The critical lesson from Versailles
Sir Winston Churchill looked Prime Minister Neville Chamberlain in the eyes in 1938, as Chamberlain and other European leaders learned of the enormous power of the Third German Reich, and said, “Britain and France had to choose between war and dishonour. They chose dishonour. They will now have war.”
November 11, 1918 – The Armistice, which ended the actual fighting during World War I, is signed. However, it takes six months of Allied negotiations at the Paris Peace Conference to conclude the peace treaty. The treaty was registered by the Secretariat of the weakest world organization ever created, known as the League of Nations.
June, 1919 — Allies declares that the German homeland should expect Allied invasion forces to cross the Rhine River and occupy this proud, yet beaten country, if the German government does not sign the treaty.
June 28, 1919 – On the fifth anniversary of the assassination of Archduke Franz Ferdinand (the immediate cause for the war), the “peace treaty” was signed. The treaty had clauses ranging from war crimes, the prohibition on the merging of the Republic of German Austria with Germany without the consent of the League of Nations, freedom of navigation on major European rivers, and much more.
The document was the Treaty of Versailles. It was an emotional, as opposed to logical, document that provided severe punishment for Germans and Austrians. This document was also responsible for human suffering on such a massive scale that it is difficult to describe.
There are at least 50 severe consequences that the greed and recklessness of the signers unintentionally unleashed upon the entire globe. Here are just four:
1. It was in the best interest of other nations that Germany have a prosperous economy not only so it could be a trading partner, but as insulation against a return to aggression.
But, proud Germans and Austrians were unnecessarily humiliated and forced to pay reparations to the Allies. This gave a young corporal in a German infantry division the opportunity to seize power, kill 6 million Jews and continue WWI into WWII.
By the time Germany stopped paying reparations, after its economy collapsed and the Allied powers agreed to a suspension in the summer of 1932, Germany was well on the road to Nazi fascism. Adolf Hitler would be chancellor a few months later;
2. Self-determination for nations emerging from imperial control was a popular and attractive idea, but also dangerous. Ethnic nationalism was a major threat to national self-determination. Nations were not cleanly divided in the way that empires were.
Creating unified nation states out of diverse populations with many minority groups was, in effect, creating “mini empires”, with all the challenges of full-size empires.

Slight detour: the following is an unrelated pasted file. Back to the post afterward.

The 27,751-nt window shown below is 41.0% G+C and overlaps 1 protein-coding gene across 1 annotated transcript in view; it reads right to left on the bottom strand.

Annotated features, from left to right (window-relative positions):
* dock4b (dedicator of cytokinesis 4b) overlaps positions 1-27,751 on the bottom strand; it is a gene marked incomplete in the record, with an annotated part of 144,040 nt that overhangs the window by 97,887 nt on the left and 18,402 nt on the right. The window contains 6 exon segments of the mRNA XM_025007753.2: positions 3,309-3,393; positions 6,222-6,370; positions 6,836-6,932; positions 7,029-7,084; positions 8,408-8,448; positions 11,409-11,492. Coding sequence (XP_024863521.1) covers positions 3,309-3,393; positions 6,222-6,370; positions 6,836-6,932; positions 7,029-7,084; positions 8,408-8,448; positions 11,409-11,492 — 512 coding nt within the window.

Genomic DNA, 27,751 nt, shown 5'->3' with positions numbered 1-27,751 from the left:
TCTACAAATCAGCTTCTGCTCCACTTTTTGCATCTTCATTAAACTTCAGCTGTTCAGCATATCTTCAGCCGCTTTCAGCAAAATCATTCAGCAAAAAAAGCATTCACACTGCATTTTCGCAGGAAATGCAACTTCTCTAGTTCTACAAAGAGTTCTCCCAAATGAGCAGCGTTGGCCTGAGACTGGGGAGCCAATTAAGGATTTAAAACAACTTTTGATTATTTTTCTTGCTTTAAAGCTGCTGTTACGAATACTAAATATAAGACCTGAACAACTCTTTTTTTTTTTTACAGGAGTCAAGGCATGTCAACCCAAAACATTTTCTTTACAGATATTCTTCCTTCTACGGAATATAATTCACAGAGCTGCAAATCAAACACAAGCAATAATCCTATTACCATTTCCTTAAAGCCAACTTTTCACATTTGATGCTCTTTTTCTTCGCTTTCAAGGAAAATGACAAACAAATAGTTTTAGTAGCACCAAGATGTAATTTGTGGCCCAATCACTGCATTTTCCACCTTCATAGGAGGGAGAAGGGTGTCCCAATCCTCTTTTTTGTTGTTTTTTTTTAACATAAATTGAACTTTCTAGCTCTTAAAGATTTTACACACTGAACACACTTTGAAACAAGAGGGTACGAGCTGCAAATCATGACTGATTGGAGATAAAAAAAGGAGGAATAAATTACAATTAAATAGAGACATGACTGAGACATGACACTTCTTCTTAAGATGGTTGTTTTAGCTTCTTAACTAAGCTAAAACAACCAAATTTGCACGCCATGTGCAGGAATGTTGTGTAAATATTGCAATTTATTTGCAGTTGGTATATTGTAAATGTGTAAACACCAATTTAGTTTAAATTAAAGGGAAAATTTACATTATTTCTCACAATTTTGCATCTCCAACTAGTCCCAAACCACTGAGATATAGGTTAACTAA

A tragic example of this took place in the Balkans, an area in south central Europe that for centuries has known nothing but war. Yugoslavia, a nation created for the southern Slavic people, forced many different ethnic groups to become one. This eventually led to genocide and ethnic cleansing under the dictatorship of Slobodan Milosevic in the 1990’s;
3. Dissatisfaction with the terms of peace can lead to worse, even for the victors. Italy’s Prime Minister in 1919, Vittorio Emanuele Orlando, for example, failed to secure the land to the east of modern Italy that he demanded, which undermined his domestic political credibility. He was forced out of office less than a week before the treaty was signed.
His failure to win Italian dominion over Dalmatia sealed his own fate as a top politician and was a key factor in the rise of a short bald man. His name was Benito Mussolini;
4. Peace treaty negotiations are a grand place for revolutionaries and radicals to get together and compare notes. One of those revolutionaries was a Vietnamese nationalist. He had been an itinerant cook on steamships, traveling the world, including Britain and America, where he made contact with leaders of other fledgling revolutionary movements.
Convinced the Western powers were hypocritical, the man who would later be known as Ho Chi Minh turned instead to the Soviet Union for patronage. After WWII, as France sought to re-establish control over Vietnam, Ho’s leadership was a key factor in Vietnam’s declaration of independence and the resulting military campaign.
As France became less able to control Vietnam, it leaned on the United States, which was keen to hold off the spread of Communism in Asia. This set the stage for America’s disastrous war in Vietnam.
The lesson here is that regardless of whether it is a nation or an individual, the inability to control insatiable greed and punishing a defeated opponent to the point of desperation is a plan for future destruction and suffering.
If we take a look around us, it is clear this lesson has not yet been learned.